Article 370 Judgment UPSC NOTE

 Federalism and constitutional sovereignty

  • The monism that is reflected in the judgment imagines the Union Constitution as the sole bearer of internal and external sovereignty.

  • Article 370 laid down an elaborate framework for the distribution of powers and authority between the Union and the State governments.

  • This was affirmed by the J&K Constituent Assembly and not just as an interim measure pending total integration

  • The sovereignty of the State resides in the people thereof and shall except in regard to matters specifically entrusted to the Union be exercised

on their behalf by the various organs of the State.

  • The State’s legislature will have powers to make laws for the State in respect of all matters falling within the sphere of its residuary sovereignty’.

  • By focusing more on the particular concept of sovereignty ‘which requires no subordination to another body’, the Court ends up refusing to recognise the shared sovereignty model of Article 370

  • Sovereignty in federal constitutions is not a binary concept restricted to a simple ‘is’ or ‘isn’t’ classification

The contingency of the presidential power 

  • Another site where the Court’s monism operates is in its reading of Clause 3 of Article 370

  • The Court rejects the argument that Article 370 had gained permanence after the dissolution of the Constituent Assembly as this ‘is premised on the understanding that the constitutional body had unbridled power to alter the constitutional integration of the State with the Union’. 

  • The Court also relies on Clause 3 to hold that Clause 1 could be operated without the concurrence of the State government since ‘the effect of applying all the provisions of the

Constitution to Jammu and Kashmir through the exercise of power under Article 370(1)(d) is the same as issuing a notification under Article 370(3)’.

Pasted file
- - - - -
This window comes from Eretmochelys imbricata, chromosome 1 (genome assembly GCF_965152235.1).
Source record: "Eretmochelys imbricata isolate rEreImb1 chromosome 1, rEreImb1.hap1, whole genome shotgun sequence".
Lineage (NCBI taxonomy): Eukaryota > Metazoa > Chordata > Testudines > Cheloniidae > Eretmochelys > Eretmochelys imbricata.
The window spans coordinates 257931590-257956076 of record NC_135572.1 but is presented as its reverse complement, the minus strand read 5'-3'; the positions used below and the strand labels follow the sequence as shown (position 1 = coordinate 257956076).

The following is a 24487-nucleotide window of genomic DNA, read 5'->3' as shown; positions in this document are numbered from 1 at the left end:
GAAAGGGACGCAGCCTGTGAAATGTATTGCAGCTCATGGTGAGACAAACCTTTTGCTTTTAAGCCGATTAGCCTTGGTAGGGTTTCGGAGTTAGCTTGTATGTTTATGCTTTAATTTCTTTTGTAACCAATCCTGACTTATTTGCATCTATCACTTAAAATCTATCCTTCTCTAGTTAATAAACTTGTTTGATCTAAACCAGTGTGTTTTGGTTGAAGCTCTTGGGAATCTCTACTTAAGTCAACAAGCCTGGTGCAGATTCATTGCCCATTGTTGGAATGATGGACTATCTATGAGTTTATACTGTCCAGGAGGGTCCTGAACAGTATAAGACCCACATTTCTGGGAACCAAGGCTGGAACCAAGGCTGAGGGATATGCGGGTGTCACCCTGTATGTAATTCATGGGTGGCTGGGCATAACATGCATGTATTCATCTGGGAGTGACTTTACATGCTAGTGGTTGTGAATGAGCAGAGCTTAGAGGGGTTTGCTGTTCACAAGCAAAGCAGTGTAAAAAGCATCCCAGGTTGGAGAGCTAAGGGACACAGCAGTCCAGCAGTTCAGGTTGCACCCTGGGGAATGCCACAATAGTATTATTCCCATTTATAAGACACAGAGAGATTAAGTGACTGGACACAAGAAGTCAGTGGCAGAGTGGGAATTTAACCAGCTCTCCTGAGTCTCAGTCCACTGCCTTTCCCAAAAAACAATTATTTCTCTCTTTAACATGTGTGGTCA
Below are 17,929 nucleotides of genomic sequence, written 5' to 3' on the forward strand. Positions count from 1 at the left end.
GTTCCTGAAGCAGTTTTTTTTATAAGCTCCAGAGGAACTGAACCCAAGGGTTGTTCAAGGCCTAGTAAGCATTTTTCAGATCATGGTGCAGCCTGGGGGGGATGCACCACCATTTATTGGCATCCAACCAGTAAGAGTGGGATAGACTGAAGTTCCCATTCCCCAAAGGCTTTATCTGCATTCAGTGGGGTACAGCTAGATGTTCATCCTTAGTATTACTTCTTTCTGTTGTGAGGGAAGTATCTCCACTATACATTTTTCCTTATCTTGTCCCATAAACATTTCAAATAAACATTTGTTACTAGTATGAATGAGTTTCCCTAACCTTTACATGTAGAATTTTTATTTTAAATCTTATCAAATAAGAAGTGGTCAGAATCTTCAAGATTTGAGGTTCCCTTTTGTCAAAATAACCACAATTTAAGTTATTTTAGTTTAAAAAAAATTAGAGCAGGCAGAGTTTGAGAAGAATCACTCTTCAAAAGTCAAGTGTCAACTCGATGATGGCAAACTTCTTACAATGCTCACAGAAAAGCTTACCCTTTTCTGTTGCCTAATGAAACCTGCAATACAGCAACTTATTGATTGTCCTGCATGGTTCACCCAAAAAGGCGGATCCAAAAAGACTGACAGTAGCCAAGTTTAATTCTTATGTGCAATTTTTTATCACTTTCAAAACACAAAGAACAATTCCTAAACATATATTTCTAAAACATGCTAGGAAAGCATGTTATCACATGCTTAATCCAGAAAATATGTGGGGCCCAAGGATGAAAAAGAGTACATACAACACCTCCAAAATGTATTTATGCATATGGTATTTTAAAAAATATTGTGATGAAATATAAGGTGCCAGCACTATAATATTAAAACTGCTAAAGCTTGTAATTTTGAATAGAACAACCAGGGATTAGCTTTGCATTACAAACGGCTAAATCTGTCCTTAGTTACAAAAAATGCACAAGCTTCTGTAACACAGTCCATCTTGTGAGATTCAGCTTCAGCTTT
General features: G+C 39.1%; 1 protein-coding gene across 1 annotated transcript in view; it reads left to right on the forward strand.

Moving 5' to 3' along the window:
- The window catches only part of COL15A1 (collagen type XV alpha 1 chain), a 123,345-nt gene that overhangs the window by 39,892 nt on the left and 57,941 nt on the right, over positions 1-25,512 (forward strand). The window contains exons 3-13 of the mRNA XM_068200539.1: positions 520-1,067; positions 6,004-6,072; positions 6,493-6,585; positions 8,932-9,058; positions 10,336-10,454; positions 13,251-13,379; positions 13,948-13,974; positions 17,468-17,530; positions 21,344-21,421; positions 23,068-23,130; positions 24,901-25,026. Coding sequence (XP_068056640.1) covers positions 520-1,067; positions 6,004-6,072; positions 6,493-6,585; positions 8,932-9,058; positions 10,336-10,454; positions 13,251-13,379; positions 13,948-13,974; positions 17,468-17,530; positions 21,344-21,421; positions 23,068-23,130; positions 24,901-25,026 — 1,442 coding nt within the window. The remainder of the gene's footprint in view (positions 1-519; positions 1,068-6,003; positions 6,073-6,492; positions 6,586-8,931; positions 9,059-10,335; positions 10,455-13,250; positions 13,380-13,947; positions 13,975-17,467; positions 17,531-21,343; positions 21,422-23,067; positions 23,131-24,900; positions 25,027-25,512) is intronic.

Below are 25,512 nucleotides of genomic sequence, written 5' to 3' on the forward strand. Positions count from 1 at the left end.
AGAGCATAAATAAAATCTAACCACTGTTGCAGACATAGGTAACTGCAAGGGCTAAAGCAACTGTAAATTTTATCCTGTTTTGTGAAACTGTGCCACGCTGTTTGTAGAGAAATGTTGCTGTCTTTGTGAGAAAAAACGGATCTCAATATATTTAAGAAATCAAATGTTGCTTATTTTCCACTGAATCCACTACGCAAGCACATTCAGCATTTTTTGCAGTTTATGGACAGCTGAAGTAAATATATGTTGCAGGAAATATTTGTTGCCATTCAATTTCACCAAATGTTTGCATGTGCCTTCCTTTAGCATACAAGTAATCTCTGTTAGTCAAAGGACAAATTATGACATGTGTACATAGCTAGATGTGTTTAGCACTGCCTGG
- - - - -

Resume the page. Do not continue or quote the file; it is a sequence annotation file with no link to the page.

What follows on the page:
• In a constitutional democracy, no body or institution has unbridled powers

  • Clause 3 of Article 370 is primarily concerned with the relationship of two powers and not just the status or the relationship of the power-bearing entities. 

  • The proviso to Clause 3 makes it clear that the presidential power to abrogate Article 370 was contingent on the recommendation of the Constituent Assembly.

  • As it is in the nature of the presidential powers under Clause 3 to be contingent on the Constituent Assembly, this limitation does not die with the dissolution of the Assembly

  • The relation of powers here does not mean that the President becomes ‘subordinate’ to the Constituent Assembly but that power as a federal arrangement has been distributed across multiple axes under Article 370. 

  • The interpretation of Clause 1 that the Court offers is based on syllogistic reasoning but one that collapses the question of the nature of powers into the question of the effect of powers.

  • Holding that the President has the untrammelled power to abrogate Article 370 and order a total application of the Indian Constitution to the State to the effect that the State’s Constitution becomes inoperative is an ‘unbridled power’ that defies the logic of federalism and constitutional democracy.

State’s views on its future 

  • The judgment’s monism imagines popular sovereignty as a monolith where since the views of an individual State for the purposes of reorganisation are not binding on Parliament.

  • Justice Sanjay Kaul holds that ‘views are to be taken from the entire nation via the Parliament, as the issue leading to the reorganisation affects the nation as a whole’.

  • There are many sites within the Constitution where a recommendatory power is vested in a body. 

  • Merely because that power may not be binding does not mean that the power can be taken over by another body or that power need not be exercised because at its heart lies the question of agency. 

  • The inevitable conclusion that one arrives at is that the popular sovereignty of a State’s

people vis-à-vis the State becomes subordinate to the popular sovereignty of the entire nation vis-à-vis the Union as well as the States. 

  • This is particularly worrying in the context of J&K where the threshold for reorganising the State was historically much higher compared to the other States.

  • By relying on a monist reading of the Constitution, in a context that defies monism, the Court has not only upheld the abrogation of Article 370 but has also put its stamp of approval on the silencing, and rendering inconsequential, of the voice of the people of the former State of J&K.



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Learnerz IAS | Concept oriented UPSC Classes in Malayalam: Article 370 Judgment UPSC NOTE
Article 370 Judgment UPSC NOTE
Learnerz IAS | Concept oriented UPSC Classes in Malayalam
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